First off, you may be wondering, what is geocaching? Geocaching is a fun, low cost activity that you can do with family or friends. Many hikers love the sport of geocaching because it hones your navigational skills, and is another reason to spend time outdoors. I have written another article on geocaching, which is essentially outdoor navigation with GPS.
Geocaching is a modern day treasure hunt, although you do not keep what you find. Instead you replace it with something else of the same or higher value. When you geocache, you’re really not driven by the treasure, but rather the process of finding the cache. It is a great way to enhance your GPS navigational skills.
Participants use GPS devices to track down their treasures, therefore it is important to have a device that is easy to use.
What to look for in a GPS
If you want to find the best GPS for geocaching, there are several features you need to look for. There are hundreds of devices available, and some are great for fisherman, others are better for backpackers, and yet others are ideal for geocachers. So to help parse through the product offerings, compare the devices based on the following criteria:
- Screen size. Is it easy to see the information on your screen? Can you resize maps easily? Will you need reading glasses to look at the maps?
- Ability to lock onto satellite signals. How quickly can the device find a signal? Will it work in cloudy conditions?
- Size and dimensions. Is it of a practical size and dimensions? Can it easily clip to your daypack or is it heavy and bulky?
- Waterproof. Many claim to be waterproof, but are really just water resistant. If you think you might drop yours in a stream or lake, make sure it is waterproof!
- Battery life. A short battery life can easily cut a fun day of geocaching day short.
- Weight. If you are a hiker and backpacker, this will be important to you.
- Budget. Depending on your budget, you may also decide on a color display vs. black and white, although it won’t necessarily make you better at geocaching! There are touch screen displays, built in cameras and MP3 players, and many other features that are nice, but not necessary.
- Built in Geocaching Feature. Some GPS devices have a geocaching mode that enable you to keep track of cache locations. Some even enable you to wirelessly download locations of caches.
The Best GPS for Geocaching:
The key is to get a device that is reliable, has the functionality you need, and fits your budget. Some of the major manufacturers of GPS devices are Garmin and Magellan, so you are likely going to see a lot of them on the market. Any GPS will be useful in geocaching, but some are better than others.
Here is a list of the best ones I’ve found:
#1 Garmin GPSMAP 60:
Rugged, highly functional, best value GPS for geocaching. This Garmin GPSMAP 60 has a very large display for its size, and it is waterproof and easy to read. It has more functionality than a very basic GPS device, but isn’t it nice to have an alarm clock and sunrise and sunset information? This one has 28 hours of battery life, which is great for those of us who like to go on multi-day outdoor adventures.
#2 Garmin eTrex H:
Best value, great for beginner hikers and geocachers. Do you just want a simple to use GPS device so you can get started geocaching? This is a great device for basic navigation. Unlike the fully loaded GPS’, this one has a black and white display, and it is very easy to read outdoors. Plus it has a 17 hour battery life!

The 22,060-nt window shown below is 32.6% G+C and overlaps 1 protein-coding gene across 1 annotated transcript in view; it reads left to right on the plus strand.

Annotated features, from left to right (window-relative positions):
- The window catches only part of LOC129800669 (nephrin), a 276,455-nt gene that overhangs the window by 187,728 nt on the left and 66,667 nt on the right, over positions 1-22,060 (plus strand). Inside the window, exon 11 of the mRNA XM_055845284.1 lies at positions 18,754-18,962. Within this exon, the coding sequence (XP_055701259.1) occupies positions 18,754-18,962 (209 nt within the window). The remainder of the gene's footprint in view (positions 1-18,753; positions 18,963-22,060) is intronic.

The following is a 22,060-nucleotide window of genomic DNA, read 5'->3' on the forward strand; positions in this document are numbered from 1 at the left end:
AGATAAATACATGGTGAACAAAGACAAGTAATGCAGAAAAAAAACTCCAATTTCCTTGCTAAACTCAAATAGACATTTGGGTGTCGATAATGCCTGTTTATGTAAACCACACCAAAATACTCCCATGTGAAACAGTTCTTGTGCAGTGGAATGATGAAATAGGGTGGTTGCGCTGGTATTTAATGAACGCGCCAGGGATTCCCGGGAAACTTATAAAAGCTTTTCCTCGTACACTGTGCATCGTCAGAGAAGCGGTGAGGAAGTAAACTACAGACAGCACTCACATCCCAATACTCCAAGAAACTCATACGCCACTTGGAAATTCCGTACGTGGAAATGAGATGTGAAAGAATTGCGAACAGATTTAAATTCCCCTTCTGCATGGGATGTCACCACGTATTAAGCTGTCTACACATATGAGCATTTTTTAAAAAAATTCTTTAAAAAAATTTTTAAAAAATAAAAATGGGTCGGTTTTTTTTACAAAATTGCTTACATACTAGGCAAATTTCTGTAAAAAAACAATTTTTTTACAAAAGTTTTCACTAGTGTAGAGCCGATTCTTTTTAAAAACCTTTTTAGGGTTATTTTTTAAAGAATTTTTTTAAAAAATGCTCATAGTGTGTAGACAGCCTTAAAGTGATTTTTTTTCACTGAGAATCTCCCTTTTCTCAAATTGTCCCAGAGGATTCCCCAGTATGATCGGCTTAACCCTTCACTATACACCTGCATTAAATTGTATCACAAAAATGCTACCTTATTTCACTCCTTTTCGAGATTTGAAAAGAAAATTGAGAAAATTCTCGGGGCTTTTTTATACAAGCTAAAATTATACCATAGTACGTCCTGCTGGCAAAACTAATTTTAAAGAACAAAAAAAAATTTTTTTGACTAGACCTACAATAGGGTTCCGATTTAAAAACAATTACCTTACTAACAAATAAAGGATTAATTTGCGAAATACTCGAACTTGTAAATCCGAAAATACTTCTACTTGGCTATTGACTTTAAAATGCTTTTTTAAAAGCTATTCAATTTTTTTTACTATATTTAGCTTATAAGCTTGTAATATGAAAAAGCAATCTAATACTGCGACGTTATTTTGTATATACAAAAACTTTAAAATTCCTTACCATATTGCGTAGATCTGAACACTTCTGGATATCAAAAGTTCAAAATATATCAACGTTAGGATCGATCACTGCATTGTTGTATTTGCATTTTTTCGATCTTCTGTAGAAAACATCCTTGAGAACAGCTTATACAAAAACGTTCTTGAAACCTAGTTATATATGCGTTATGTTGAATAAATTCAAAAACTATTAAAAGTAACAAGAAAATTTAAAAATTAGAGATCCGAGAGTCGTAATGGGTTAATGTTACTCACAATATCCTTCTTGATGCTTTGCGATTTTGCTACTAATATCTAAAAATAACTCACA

Lots of bells and whistles, and great if you want to use it in your car too. This GPS is considered to be one of the best overall GPS devices, and is good for geocaching as well as other outdoor adventures. It has a touch screen interface, and no buttons except for the on and off button. Since this one is at the top end of the price range, you can expect all the other bells and whistles like a full color display, a touch interface that will work with gloves on, and a MicroSD card slot so you can add more maps and save location data. It also has a very sensitive receiver, which is great for cloudy days, and a geocaching feature that enables you to wirelessly download caches and details directly to it. The drawbacks are its price, its display can be a little difficult to read in bright sunlight, and it is water resistant, not waterproof. The nice thing about this Garmin device is that you can load in street maps and mount it in your car, making it truly multi-purpose.
#4 Garmin Geko 201:
Lightweight and user friendly. This is a lightweight user-friendly GPS that has trackback functionality. That means that as you hike along toward your geocache target, a series of dots on the screen will track your progress. Then, you can retrace your steps back when you turn on the trackback setting. It is a basic GPS device, so good for geocaching beginners on a budget.
Apple’s iPhone with Geocaching Apps?
Eventually smartphones like Apple’s iPhones will be great for geocaching, but only the 3G version of the phone is suitable for geocaching. Plus, many users have complained about the poor battery life. So for now I’m sticking to a stand alone GPS.
Why Any Outdoor Enthusiast Needs a GPS
GPS’ have many uses in the outdoors – whether you’re an amateur or avid geocacher, a hiker, backpacker, mountain biker, or other outdoor enthusiast, investing in a GPS is a good idea. It could save your life if you are lost in the wilderness.
Happy trails! And have fun geocaching!